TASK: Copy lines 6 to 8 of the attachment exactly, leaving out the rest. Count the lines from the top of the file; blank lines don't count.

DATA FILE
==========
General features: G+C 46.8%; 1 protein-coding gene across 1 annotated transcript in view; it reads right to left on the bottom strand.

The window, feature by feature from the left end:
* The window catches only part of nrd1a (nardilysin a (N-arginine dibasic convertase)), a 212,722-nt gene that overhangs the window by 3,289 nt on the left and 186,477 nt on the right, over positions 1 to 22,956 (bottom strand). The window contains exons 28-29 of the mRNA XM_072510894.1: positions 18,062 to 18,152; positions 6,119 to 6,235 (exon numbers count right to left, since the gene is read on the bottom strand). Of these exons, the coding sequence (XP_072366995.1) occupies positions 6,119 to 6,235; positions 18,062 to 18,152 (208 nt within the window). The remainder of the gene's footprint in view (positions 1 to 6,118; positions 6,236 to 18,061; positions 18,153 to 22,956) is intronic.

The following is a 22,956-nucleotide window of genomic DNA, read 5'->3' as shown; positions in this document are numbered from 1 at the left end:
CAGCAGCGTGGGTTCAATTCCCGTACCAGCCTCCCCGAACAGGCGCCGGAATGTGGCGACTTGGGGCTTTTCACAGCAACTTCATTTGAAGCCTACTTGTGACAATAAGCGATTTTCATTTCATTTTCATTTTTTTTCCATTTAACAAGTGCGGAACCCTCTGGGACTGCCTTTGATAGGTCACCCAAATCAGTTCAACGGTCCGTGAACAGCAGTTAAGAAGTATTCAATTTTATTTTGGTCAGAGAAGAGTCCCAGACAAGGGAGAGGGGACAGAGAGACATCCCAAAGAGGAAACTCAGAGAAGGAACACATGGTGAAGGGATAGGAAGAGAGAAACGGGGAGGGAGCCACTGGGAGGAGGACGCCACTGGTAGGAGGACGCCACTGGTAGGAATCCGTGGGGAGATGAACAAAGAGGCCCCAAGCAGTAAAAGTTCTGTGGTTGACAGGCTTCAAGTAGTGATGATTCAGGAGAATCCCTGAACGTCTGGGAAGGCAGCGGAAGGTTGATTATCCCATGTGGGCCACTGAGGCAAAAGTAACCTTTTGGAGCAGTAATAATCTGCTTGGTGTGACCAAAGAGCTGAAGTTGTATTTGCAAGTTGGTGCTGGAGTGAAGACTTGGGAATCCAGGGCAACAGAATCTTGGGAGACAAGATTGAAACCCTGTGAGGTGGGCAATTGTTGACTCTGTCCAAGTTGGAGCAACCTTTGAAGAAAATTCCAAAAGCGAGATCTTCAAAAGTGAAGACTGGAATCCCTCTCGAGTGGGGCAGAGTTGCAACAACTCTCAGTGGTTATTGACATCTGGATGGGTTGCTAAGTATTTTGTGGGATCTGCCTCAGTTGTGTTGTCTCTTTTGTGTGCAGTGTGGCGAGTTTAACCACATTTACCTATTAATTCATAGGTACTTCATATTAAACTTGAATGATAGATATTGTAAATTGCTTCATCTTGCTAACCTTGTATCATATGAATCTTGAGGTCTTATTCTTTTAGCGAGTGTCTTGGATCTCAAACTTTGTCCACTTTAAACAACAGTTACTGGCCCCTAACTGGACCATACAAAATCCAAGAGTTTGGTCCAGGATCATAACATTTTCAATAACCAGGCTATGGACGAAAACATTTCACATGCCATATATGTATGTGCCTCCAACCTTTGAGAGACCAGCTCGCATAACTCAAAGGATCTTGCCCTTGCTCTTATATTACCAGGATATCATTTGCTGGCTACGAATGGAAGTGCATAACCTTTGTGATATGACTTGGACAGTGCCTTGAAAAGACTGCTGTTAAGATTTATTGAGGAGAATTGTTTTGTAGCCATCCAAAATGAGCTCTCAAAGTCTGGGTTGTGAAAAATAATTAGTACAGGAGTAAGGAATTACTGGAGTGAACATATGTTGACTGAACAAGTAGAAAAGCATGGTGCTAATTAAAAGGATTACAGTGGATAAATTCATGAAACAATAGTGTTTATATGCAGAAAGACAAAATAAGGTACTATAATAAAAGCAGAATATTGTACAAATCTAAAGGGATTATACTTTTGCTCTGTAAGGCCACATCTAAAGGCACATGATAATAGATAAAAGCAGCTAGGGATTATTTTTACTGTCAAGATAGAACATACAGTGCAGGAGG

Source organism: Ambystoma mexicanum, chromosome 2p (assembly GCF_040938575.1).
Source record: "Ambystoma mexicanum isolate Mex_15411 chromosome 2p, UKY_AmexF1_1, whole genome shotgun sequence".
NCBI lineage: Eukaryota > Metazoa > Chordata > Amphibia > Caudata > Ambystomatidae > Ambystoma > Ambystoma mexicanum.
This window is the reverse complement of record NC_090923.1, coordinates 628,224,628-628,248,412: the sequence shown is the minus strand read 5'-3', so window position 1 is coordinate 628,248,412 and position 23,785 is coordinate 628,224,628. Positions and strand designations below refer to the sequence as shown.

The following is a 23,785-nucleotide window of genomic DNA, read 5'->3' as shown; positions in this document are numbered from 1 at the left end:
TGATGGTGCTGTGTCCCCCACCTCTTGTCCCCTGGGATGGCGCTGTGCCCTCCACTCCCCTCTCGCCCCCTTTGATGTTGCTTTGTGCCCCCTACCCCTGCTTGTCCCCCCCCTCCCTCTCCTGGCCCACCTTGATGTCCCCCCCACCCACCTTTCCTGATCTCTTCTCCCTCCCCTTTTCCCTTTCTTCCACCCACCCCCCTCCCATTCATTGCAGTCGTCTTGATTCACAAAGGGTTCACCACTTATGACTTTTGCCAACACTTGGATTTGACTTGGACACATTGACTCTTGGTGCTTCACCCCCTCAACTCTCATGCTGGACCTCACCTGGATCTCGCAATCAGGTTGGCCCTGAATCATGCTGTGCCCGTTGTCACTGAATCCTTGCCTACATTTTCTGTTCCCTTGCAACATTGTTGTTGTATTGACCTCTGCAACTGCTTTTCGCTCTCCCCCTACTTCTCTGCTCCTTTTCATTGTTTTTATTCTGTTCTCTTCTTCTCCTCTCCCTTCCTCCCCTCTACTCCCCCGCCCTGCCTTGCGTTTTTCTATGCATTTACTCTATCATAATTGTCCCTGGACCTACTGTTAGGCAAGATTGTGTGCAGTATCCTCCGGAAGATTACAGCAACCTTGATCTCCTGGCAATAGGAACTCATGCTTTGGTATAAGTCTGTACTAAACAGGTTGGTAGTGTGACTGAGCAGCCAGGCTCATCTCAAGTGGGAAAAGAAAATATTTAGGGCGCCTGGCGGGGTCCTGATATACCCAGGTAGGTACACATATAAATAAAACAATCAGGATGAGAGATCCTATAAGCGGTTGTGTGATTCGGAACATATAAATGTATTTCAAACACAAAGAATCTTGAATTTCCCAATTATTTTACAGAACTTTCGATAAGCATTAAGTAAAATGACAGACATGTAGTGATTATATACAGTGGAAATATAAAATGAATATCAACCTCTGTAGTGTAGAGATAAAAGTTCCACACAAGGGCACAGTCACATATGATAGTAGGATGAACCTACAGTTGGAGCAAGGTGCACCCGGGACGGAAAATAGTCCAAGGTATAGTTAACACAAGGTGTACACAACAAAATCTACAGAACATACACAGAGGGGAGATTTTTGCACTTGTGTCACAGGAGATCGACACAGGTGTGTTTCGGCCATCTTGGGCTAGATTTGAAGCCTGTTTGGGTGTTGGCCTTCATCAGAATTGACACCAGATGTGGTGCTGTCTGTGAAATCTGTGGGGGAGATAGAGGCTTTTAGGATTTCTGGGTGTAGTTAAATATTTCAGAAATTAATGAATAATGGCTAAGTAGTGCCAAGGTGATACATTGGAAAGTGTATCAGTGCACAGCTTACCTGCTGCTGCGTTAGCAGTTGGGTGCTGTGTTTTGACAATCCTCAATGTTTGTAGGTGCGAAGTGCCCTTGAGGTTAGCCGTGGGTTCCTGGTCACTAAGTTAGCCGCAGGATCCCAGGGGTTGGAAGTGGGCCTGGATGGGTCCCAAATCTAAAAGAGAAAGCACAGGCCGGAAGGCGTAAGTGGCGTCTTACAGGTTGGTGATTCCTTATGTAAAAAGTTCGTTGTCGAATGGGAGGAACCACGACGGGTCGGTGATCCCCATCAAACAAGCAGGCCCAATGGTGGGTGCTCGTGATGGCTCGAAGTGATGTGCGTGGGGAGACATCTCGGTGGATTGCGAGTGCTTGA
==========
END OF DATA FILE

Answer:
Source organism: Ambystoma mexicanum, chromosome 2p (assembly GCF_040938575.1).
Source record: "Ambystoma mexicanum isolate Mex_15411 chromosome 2p, UKY_AmexF1_1, whole genome shotgun sequence".
NCBI lineage: Eukaryota > Metazoa > Chordata > Amphibia > Caudata > Ambystomatidae > Ambystoma > Ambystoma mexicanum.